The Sussex Guild exhibiting in Chichester

Watch more of our videos on Shots! 
and live on Freeview channel 276
Visit Shots! now
A selection of members from The Sussex Guild – designer makers of contemporary and traditional crafts – are showing their work at Chichester’s Oxmarket Contemporary.

Spokeswoman Annie McCabe said: “This is the first time any members of The Sussex Guild have exhibited at The Oxmarket and we are very excited to have the opportunity to show our unique handiwork to the residents of Chichester and visitors. Twelve craftspeople whose media and techniques include wood, metal, glass, ceramics and textiles, will present a varied show of high-quality collectible pieces in The Oxmarket’s Rank Gallery. All of our work is made in Sussex. Much is inspired by Sussex. We are keen to excite and encourage public appreciation of fine craftsmanship through shows, exhibitions, open studios and classes across Sussex and beyond through the year.”

The exhibition runs from Tuesday, May 27-Sunday, June 9 and includes five ceramicists displaying work which covers most techniques used in pottery including hand built, press moulded, cast and thrown work, work fired to raku, earthenware or stoneware.

Hide Ad
Hide Ad

“Jessica Jordan’s hand-built pieces are inspired by the natural corrosion of surfaces and the aerial views of landscapes. Her works are hand built using stoneware or porcelain clay washed over with oxides. Glenice Hoffmann’s work explores sculptural and objects, focusing on geometric elements of the circle, angle, straight line and curve seeking to achieve a sense of balance, calm and harmony.

Linda Connelly (contributed pic)Linda Connelly (contributed pic)
Linda Connelly (contributed pic)

“After graduating from Farnham College Kare Hackett developed her decorative, functional ceramics. She throws and turns her pieces in red and white earthenware clay and uses layers of slip and under-glazes to achieve her unique patchwork style. Paul Kirnig has been working with clay for many years and is essentially self taught. Most of his work is thrown or hand built using stoneware or rake clays. Paul’s work is both functional and decorative which pushes clay to its limits by combining thrown pieces to create composite forms.”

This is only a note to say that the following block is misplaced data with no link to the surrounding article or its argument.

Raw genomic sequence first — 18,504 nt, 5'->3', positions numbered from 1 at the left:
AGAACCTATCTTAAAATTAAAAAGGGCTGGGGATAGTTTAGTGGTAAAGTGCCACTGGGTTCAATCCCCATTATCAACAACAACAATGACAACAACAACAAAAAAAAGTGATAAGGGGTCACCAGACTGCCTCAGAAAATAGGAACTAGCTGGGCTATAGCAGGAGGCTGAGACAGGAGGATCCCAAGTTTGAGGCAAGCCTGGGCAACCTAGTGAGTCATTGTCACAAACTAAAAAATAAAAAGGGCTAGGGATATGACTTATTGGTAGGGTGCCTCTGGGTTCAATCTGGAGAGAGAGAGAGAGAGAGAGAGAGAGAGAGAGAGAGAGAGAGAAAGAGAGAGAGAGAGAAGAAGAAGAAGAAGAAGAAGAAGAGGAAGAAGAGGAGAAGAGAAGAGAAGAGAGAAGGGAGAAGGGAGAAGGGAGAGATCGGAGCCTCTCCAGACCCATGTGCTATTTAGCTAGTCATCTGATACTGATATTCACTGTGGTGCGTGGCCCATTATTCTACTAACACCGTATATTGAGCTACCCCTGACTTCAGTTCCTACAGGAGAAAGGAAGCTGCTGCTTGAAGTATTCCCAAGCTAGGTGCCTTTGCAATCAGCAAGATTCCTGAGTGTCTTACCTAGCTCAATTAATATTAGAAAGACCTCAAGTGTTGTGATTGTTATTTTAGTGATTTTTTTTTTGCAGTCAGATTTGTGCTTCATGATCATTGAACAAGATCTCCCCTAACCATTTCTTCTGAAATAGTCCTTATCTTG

Two jewellers present contrasting work. Annie McCabe and Linda Connelly use very different materials and techniques.

Annie specialises in making flame-worked (sometimes called lamp-worked or wound) glass beads using a technique originating in 15th-century Venice. She then uses these beads to create her one-off pieces of jewellery. Annie’s inspiration comes from her local environment including the Downs and the coast as well as exploration of the properties of glass.

Hide Ad
Hide Ad

Linda’s specialism is enamelling. Inspired by stories, dreams and memories, Linda’s jewellery is vibrantly coloured with blended and layered enamels, creating work which has smooth and tactile surfaces, inviting touch and joy to the wearer. Linda has won several awards for her work.

Related topics: